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South Carolina Archives
Series Description

Confederate Pension Applications, 1919-1938  


CALL NUMBER:        S 126088


CREATOR: Comptroller General. Pension Department.

TITLE: Confederate pension applications

DATE: 1919-1938

VOLUME: 11.88 cubic ft. and 34.00 microfilm reels

ARRANGEMENT: Series arranged alphabetically, first by county,then by last name of applicant with pension lists and miscellaneous correspondence filed at the end of each county. In some counties applications from African Americans are also filed at the end of the county. Index access is by arbitrary sequentially assigned number. A few files are misfiled in the wrong county but have been indexed to the proper county. The Saluda County pension lists and miscellaneous correspondence are misfiled after the Union County documents. There are gaps in the sequentially assigned numbers.

BIOGRAPHICAL/HISTORICAL NOTE:
South Carolina began granting pensions to needy Confederate veterans and their widows in 1887, but initially limited the pensions to veterans who were disabled by loss of limb or other injury during the war and widows of soldiers or sailors who had died in service. Both had to meet means tests, which were made even more restrictive in 1900. Responding to a provision of the 1895 state constitution, the General Assembly in 1896 expanded eligibility to poor uninjured veterans over 60 and poor widows over 60 and ushered in a major growth period for both pension funding and the number of applicants. Revisions enacted in 1900 refined the classification and procedures for pensions, defining a system that would remain in force until 1919. Unfortunately, few applications for Confederate pensions under any of the pre-1919 acts survive either at the state or local level.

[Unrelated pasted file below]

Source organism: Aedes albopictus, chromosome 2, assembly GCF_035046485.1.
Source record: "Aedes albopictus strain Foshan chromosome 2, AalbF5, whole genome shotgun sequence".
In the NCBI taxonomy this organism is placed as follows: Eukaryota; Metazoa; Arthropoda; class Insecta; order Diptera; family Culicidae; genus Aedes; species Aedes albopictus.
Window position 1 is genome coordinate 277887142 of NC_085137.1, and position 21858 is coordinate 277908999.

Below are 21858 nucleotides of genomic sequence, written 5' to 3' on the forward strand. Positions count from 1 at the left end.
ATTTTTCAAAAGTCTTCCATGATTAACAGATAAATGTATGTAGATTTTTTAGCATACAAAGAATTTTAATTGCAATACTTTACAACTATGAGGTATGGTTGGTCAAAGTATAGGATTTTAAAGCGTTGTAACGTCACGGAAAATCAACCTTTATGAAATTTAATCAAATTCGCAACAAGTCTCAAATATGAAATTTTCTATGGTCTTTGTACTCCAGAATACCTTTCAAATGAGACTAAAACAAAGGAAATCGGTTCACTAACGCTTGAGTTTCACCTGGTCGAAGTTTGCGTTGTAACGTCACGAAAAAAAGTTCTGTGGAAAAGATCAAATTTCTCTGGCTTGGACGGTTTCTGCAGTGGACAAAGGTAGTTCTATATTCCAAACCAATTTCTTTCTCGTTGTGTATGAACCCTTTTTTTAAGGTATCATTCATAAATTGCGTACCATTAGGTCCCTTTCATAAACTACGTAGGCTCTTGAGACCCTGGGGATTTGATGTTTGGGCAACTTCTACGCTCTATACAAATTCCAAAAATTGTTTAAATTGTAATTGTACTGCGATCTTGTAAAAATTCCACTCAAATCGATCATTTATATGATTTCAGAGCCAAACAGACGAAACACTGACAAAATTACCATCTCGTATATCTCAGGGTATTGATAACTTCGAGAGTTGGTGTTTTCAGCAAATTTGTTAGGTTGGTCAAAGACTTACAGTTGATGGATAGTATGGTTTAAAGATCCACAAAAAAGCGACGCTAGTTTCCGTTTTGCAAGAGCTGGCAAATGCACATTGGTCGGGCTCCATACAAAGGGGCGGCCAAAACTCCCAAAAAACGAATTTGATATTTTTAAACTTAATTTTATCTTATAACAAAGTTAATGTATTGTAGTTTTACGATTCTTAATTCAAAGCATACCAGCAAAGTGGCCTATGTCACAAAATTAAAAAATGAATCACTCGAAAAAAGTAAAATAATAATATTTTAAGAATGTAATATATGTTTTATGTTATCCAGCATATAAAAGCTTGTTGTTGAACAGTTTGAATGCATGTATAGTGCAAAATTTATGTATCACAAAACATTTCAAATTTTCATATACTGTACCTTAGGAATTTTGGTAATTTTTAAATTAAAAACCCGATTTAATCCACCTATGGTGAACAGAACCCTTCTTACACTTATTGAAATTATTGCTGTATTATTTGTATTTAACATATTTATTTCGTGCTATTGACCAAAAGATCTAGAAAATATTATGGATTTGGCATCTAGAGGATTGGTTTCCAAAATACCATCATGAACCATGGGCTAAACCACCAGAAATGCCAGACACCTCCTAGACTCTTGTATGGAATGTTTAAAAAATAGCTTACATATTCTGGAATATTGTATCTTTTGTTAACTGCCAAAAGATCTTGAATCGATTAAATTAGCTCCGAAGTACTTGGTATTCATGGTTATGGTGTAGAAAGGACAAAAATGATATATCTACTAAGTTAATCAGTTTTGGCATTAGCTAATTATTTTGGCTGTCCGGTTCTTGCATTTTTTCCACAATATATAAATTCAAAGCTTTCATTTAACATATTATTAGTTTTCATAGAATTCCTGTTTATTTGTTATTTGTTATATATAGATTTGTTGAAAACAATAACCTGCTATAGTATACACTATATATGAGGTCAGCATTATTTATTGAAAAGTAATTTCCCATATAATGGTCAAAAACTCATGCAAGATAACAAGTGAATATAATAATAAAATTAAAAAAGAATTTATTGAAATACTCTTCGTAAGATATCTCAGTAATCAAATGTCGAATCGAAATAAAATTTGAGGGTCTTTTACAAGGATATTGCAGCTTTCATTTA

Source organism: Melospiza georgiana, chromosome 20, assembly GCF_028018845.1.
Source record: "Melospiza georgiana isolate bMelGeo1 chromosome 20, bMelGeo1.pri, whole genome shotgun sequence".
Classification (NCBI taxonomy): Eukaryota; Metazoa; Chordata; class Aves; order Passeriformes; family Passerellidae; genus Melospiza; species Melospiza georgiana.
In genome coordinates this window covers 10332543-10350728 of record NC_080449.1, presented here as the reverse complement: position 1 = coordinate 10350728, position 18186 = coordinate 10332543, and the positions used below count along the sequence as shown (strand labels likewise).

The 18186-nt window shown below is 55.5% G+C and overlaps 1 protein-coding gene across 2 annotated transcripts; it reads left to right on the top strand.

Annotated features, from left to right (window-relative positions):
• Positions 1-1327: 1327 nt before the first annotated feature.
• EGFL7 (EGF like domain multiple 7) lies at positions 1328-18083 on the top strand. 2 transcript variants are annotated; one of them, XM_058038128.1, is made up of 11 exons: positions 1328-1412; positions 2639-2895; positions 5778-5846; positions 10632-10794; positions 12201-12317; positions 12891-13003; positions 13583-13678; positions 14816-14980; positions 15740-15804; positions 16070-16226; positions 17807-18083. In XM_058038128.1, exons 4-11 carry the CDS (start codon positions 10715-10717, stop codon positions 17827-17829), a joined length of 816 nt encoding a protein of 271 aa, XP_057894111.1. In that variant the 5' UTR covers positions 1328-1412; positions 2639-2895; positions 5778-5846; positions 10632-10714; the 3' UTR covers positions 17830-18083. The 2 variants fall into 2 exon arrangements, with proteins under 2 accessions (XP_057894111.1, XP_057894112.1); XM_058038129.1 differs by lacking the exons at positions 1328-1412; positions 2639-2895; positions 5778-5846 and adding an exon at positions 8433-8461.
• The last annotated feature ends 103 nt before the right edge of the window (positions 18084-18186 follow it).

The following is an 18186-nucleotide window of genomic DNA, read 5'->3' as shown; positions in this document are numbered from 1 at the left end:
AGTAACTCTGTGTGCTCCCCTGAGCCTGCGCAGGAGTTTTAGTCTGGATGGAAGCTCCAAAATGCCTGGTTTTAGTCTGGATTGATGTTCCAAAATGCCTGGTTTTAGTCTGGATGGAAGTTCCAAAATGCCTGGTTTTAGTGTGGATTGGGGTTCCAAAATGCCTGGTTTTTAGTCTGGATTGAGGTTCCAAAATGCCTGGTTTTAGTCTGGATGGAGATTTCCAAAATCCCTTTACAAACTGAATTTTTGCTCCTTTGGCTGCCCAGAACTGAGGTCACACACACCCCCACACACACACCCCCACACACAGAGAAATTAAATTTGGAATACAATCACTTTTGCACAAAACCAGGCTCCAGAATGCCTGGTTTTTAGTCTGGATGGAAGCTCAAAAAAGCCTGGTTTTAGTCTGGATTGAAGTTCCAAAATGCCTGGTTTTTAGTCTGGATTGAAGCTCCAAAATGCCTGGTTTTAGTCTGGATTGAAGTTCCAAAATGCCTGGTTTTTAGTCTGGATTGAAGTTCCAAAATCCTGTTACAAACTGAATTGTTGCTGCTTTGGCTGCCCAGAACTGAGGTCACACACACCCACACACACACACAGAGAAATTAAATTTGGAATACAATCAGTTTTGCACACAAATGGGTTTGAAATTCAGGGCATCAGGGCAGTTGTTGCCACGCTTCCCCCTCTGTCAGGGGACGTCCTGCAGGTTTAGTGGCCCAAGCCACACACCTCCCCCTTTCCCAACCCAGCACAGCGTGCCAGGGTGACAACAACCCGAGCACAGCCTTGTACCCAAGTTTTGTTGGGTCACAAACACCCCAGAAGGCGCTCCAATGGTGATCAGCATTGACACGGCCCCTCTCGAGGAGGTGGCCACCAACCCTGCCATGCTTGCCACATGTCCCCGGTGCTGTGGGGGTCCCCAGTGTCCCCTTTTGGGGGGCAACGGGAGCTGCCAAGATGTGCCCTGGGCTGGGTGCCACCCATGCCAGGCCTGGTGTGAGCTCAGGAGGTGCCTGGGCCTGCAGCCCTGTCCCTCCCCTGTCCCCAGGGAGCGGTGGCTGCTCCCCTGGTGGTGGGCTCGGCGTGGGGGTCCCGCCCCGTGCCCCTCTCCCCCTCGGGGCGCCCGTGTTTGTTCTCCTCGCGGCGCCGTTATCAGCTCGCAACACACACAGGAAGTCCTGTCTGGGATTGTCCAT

Act No. 176, 1919 S.C. Acts 275 established a Confederate Pension Department under the direction of a commissioner and a seven-member board and required all existing pensioners to reapply. The state board appointed a three-member board for each county to approve applications from local residents. Eligible pensioners included all veterans and widows over the age of sixty who had married veterans before 1890. The state pension board set the compensation and adjudicated any disputes forwarded from the county boards. The General Assembly provided $500,000 to pay for pensions. Changes the following year (Act No. 609, 1920 S.C. Acts 1099) eliminated the state board, named the comptroller general as pension commissioner, and authorized the local veterans camp to hear appeals of each county board's decision.

Act No. 63, 1923 S.C. Acts 107 allowed African Americans who had served at least six months as cooks, servants, or attendants to apply for a pension. Then in 1924, apparently because there were too many applications, the act was amended to eliminate all laborers, teamsters, and non-South Carolinians by extending eligibility only to South Carolina residents who had served the state for at least six months as "body servants or male camp cooks."

The legislature dropped the age of eligibility for widows to 55 in 1920, to 50 in 1921, and to 45 in 1930. Under the 1920 amendment, widows were eligible if they had been married by 1900, but a 1929 amendment extended eligibility to widows who had been married at least ten years. The state continued to pay Confederate widow pensions until the last widow died in 1990.

SUMMARY SCOPE NOTE: